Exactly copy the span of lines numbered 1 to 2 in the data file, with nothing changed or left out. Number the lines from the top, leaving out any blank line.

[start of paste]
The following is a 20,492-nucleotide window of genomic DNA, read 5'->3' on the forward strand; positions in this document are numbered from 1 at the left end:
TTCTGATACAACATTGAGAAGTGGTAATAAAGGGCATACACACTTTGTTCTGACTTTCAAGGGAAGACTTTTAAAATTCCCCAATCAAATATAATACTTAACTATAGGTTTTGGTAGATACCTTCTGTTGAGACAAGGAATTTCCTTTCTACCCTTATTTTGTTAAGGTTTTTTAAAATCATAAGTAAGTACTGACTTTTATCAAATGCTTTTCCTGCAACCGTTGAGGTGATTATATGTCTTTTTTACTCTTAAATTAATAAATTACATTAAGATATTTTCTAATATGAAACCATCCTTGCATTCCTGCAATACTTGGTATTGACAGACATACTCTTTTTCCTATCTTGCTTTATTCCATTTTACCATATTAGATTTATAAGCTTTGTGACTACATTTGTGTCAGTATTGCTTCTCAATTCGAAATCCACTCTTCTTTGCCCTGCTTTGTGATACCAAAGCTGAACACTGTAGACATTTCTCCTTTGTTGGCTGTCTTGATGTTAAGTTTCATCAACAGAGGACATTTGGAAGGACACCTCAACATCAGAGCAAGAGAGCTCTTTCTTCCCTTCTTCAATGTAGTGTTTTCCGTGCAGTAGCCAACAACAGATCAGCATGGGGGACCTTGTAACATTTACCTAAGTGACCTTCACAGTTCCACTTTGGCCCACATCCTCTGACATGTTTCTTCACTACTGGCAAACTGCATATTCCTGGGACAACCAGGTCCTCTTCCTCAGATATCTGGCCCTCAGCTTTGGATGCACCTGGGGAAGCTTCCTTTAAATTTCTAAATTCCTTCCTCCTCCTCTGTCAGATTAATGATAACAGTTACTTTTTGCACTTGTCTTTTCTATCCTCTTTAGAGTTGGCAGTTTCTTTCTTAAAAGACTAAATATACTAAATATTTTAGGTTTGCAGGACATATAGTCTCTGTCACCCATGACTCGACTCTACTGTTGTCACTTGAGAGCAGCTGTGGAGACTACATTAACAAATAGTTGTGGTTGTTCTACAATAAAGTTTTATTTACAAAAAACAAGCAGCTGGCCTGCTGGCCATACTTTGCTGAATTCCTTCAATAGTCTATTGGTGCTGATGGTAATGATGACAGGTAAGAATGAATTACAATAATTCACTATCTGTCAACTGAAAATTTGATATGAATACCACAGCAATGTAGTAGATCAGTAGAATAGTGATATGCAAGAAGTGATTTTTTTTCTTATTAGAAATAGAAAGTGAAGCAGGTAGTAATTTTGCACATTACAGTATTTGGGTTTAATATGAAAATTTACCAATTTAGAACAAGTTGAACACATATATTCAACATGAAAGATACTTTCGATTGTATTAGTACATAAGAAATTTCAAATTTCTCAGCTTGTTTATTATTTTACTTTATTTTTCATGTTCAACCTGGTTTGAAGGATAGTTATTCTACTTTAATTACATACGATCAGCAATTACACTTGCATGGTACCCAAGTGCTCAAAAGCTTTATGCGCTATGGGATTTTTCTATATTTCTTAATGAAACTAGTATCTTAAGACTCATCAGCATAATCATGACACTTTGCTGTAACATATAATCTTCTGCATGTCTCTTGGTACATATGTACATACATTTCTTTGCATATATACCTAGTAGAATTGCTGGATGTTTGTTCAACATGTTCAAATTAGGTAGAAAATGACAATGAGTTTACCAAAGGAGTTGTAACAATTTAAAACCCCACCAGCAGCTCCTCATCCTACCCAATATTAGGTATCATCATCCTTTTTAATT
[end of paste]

The following is a 20,492-nucleotide window of genomic DNA, read 5'->3' on the forward strand; positions in this document are numbered from 1 at the left end:
TTCTGATACAACATTGAGAAGTGGTAATAAAGGGCATACACACTTTGTTCTGACTTTCAAGGGAAGACTTTTAAAATTCCCCAATCAAATATAATACTTAACTATAGGTTTTGGTAGATACCTTCTGTTGAGACAAGGAATTTCCTTTCTACCCTTATTTTGTTAAGGTTTTTTAAAATCATAAGTAAGTACTGACTTTTATCAAATGCTTTTCCTGCAACCGTTGAGGTGATTATATGTCTTTTTTACTCTTAAATTAATAAATTACATTAAGATATTTTCTAATATGAAACCATCCTTGCATTCCTGCAATACTTGGTATTGACAGACATACTCTTTTTCCTATCTTGCTTTATTCCATTTTACCATATTAGATTTATAAGCTTTGTGACTACATTTGTGTCAGTATTGCTTCTCAATTCGAAATCCACTCTTCTTTGCCCTGCTTTGTGATACCAAAGCTGAACACTGTAGACATTTCTCCTTTGTTGGCTGTCTTGATGTTAAGTTTCATCAACAGAGGACATTTGGAAGGACACCTCAACATCAGAGCAAGAGAGCTCTTTCTTCCCTTCTTCAATGTAGTGTTTTCCGTGCAGTAGCCAACAACAGATCAGCATGGGGGACCTTGTAACATTTACCTAAGTGACCTTCACAGTTCCACTTTGGCCCACATCCTCTGACATGTTTCTTCACTACTGGCAAACTGCATATTCCTGGGACAACCAGGTCCTCTTCCTCAGATATCTGGCCCTCAGCTTTGGATGCACCTGGGGAAGCTTCCTTTAAATTTCTAAATTCCTTCCTCCTCCTCTGTCAGATTAATGATAACAGTTACTTTTTGCACTTGTCTTTTCTATCCTCTTTAGAGTTGGCAGTTTCTTTCTTAAAAGACTAAATATACTAAATATTTTAGGTTTGCAGGACATATAGTCTCTGTCACCCATGACTCGACTCTACTGTTGTCACTTGAGAGCAGCTGTGGAGACTACATTAACAAATAGTTGTGGTTGTTCTACAATAAAGTTTTATTTACAAAAAACAAGCAGCTGGCCTGCTGGCCATACTTTGCTGAATTCCTTCAATAGTCTATTGGTGCTGATGGTAATGATGACAGGTAAGAATGAATTACAATAATTCACTATCTGTCAACTGAAAATTTGATATGAATACCACAGCAATGTAGTAGATCAGTAGAATAGTGATATGCAAGAAGTGATTTTTTTTCTTATTAGAAATAGAAAGTGAAGCAGGTAGTAATTTTGCACATTACAGTATTTGGGTTTAATATGAAAATTTACCAATTTAGAACAAGTTGAACACATATATTCAACATGAAAGATACTTTCGATTGTATTAGTACATAAGAAATTTCAAATTTCTCAGCTTGTTTATTATTTTACTTTATTTTTCATGTTCAACCTGGTTTGAAGGATAGTTATTCTACTTTAATTACATACGATCAGCAATTACACTTGCATGGTACCCAAGTGCTCAAAAGCTTTATGCGCTATGGGATTTTTCTATATTTCTTAATGAAACTAGTATCTTAAGACTCATCAGCATAATCATGACACTTTGCTGTAACATATAATCTTCTGCATGTCTCTTGGTACATATGTACATACATTTCTTTGCATATATACCTAGTAGAATTGCTGGATGTTTGTTCAACATGTTCAAATTAGGTAGAAAATGACAATGAGTTTACCAAAGGAGTTGTAACAATTTAAAACCCCACCAGCAGCTCCTCATCCTACCCAATATTAGGTATCATCATCCTTTTTAATT